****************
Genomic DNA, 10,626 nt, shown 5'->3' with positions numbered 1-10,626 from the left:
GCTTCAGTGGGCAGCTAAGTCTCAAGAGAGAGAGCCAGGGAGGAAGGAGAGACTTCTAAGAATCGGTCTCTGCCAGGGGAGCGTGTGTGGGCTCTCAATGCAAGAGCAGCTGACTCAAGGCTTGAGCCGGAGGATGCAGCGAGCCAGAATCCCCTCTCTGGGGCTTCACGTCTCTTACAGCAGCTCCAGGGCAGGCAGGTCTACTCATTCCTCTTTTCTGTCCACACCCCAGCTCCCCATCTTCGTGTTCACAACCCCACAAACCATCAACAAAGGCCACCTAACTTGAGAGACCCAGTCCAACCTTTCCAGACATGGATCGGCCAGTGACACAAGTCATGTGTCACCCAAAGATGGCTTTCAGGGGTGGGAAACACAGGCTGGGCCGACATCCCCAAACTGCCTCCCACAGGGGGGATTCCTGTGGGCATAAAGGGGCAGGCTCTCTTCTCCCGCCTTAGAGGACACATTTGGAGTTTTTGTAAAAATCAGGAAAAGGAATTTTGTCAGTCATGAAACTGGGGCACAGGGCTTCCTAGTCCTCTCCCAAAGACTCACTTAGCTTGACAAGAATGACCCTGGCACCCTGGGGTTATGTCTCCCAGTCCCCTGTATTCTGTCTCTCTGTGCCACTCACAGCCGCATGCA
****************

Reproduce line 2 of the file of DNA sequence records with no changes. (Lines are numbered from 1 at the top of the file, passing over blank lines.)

GCTTCAGTGGGCAGCTAAGTCTCAAGAGAGAGAGCCAGGGAGGAAGGAGAGACTTCTAAGAATCGGTCTCTGCCAGGGGAGCGTGTGTGGGCTCTCAATGCAAGAGCAGCTGACTCAAGGCTTGAGCCGGAGGATGCAGCGAGCCAGAATCCCCTCTCTGGGGCTTCACGTCTCTTACAGCAGCTCCAGGGCAGGCAGGTCTACTCATTCCTCTTTTCTGTCCACACCCCAGCTCCCCATCTTCGTGTTCACAACCCCACAAACCATCAACAAAGGCCACCTAACTTGAGAGACCCAGTCCAACCTTTCCAGACATGGATCGGCCAGTGACACAAGTCATGTGTCACCCAAAGATGGCTTTCAGGGGTGGGAAACACAGGCTGGGCCGACATCCCCAAACTGCCTCCCACAGGGGGGATTCCTGTGGGCATAAAGGGGCAGGCTCTCTTCTCCCGCCTTAGAGGACACATTTGGAGTTTTTGTAAAAATCAGGAAAAGGAATTTTGTCAGTCATGAAACTGGGGCACAGGGCTTCCTAGTCCTCTCCCAAAGACTCACTTAGCTTGACAAGAATGACCCTGGCACCCTGGGGTTATGTCTCCCAGTCCCCTGTATTCTGTCTCTCTGTGCCACTCACAGCCGCATGCA